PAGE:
With seed capital from the multilateral body, the fund will address repayment concerns of investors
Indian Railways (IR) has initiated talks with the World Bank to create a fund that would help pool in long-term debt from other foreign investors like insurance and pension funds, expected to play a critical role in meeting the transporter’s massive capital investment plans announced in the last rail Budget.
According to the plan, the multilateral body would provide the seed capital for the proposed fund and the railways would contribute periodically to it drawing from its own or budgetary resources. A senior railway ministry official told FE that the rationale behind the proposal is to provide a level of comfort to potential foreign investors, especially foreign pension and insurance funds to invest in IR’s projects, including in capacity expansion and complementary services. In parallel, the projects where these investments will be made would be made more attractive by devising them with clear revenue-generating potential.
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A number of foreign pension funds have evinced interest in investing in the IR and deliberations will take place with some Canadian funds in October. If the World Bank-supported fund takes shape quickly, the sources said, it will certainly address the concerns of these institutional investors with regard to IR’s repayment facility.
The official said that the ministry of finance has already taken up a feasibility study with the World Bank for setting up this fund. The study would be completed in three months and a final call will be taken by the government base on its outcome. Sources said that other institutions like ADB and International Finance Corporation have also shown interest in getting associated with the fund.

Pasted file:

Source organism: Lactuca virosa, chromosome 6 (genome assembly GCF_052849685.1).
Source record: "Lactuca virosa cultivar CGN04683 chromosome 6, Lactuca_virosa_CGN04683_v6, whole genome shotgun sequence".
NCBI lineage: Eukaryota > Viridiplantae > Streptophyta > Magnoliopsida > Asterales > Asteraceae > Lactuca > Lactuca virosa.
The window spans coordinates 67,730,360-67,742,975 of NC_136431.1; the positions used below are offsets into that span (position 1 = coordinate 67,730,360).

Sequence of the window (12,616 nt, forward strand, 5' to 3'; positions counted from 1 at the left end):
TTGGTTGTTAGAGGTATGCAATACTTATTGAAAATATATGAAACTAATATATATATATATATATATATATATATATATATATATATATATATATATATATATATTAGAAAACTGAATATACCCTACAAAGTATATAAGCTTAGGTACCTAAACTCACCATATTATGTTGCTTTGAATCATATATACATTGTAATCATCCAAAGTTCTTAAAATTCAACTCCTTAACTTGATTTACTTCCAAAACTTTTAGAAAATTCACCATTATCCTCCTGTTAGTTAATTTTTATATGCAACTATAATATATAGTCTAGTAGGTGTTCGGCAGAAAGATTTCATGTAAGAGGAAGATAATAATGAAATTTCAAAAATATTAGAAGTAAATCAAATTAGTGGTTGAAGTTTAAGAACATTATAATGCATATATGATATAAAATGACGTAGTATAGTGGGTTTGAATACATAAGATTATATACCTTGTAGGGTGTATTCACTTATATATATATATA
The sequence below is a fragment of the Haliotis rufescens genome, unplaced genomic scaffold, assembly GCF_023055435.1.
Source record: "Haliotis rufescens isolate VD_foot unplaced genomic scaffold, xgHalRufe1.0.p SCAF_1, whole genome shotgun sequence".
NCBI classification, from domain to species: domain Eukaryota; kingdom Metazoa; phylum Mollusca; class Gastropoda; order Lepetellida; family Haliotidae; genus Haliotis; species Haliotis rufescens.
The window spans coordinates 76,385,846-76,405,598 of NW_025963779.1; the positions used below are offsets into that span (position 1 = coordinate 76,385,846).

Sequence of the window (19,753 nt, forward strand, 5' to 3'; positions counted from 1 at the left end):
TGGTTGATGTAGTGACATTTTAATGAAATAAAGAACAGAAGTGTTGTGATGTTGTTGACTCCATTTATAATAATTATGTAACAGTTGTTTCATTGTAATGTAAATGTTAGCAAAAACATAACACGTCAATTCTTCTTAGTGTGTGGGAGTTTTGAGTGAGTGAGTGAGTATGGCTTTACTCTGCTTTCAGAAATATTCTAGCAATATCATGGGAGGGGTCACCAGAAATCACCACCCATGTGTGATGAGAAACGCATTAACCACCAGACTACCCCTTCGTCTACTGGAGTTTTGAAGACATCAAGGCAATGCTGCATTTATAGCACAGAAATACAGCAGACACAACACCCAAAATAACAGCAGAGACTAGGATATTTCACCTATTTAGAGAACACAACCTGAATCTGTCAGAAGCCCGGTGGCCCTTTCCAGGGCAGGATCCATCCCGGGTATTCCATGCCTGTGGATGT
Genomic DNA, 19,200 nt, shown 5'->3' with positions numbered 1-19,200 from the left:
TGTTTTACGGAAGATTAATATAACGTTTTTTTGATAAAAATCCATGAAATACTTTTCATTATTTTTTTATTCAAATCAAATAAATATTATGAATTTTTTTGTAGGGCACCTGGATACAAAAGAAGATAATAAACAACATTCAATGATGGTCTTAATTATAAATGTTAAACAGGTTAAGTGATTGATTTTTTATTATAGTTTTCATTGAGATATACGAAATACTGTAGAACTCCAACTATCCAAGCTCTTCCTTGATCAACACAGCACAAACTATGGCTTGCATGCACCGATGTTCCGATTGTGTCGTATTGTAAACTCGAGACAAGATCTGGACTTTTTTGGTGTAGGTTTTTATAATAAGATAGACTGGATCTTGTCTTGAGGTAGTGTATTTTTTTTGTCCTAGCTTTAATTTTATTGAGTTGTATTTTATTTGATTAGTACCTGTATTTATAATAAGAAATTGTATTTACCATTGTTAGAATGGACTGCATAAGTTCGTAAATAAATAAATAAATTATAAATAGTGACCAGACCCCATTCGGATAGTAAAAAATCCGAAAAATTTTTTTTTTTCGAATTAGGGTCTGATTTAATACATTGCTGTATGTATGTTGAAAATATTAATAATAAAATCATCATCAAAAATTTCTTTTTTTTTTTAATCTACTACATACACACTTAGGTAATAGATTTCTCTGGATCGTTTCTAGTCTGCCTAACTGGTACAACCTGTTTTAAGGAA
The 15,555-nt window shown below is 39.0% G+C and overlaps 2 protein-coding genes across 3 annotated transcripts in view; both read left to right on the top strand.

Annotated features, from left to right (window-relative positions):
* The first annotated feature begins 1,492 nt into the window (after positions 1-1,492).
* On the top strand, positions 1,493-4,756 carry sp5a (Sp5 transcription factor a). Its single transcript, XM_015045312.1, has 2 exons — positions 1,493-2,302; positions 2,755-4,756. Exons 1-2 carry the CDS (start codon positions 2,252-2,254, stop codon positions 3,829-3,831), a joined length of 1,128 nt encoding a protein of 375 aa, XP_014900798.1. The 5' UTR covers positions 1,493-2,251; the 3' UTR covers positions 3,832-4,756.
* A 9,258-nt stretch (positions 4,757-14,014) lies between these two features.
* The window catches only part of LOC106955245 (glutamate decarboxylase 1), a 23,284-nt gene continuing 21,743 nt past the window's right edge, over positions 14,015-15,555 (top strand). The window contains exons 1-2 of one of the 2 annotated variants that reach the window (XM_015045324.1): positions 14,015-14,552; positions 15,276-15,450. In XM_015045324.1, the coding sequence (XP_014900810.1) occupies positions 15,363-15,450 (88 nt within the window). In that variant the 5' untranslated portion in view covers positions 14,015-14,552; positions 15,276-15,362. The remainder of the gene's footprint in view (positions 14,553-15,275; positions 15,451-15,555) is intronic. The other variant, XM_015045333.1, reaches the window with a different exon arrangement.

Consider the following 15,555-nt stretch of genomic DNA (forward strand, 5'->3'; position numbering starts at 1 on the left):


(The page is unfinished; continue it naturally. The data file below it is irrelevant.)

In the rail Budget for FY16, the government envisaged a huge Rs 8.5-lakh-crore capital investment for the country’s rail network and complementary facilities over five years. Of this, Rs 2.56 lakh crore has to come from gross budgetary support, Rs 1 lakh crore from internal resource generation, Rs 1.2 lakh crore from the state joint ventures, Rs 1.3 lakh crore from the PPP mode, Rs 2.5 lakh crore from borrowing, another Rs 1 lakh crore from rolling stock lease and rest Rs 1.5 lakh crore from institutional financing.
As a big boost to this exercise, LIC has already committed Rs 1.5 lakh crore over five years and the IR has planned to draw Rs 17,000 crore from this in the current financial year, which, the officials say, can be increased if there is a need. The talks are also on with the Employees’ Provident Fund Organisation (EPFO) but the problem in getting funds from the EPFO is that it will come at a higher interest rate than that from LIC, which is at around 8%, said an official, and added that the discussions are going on to find a working mechanism.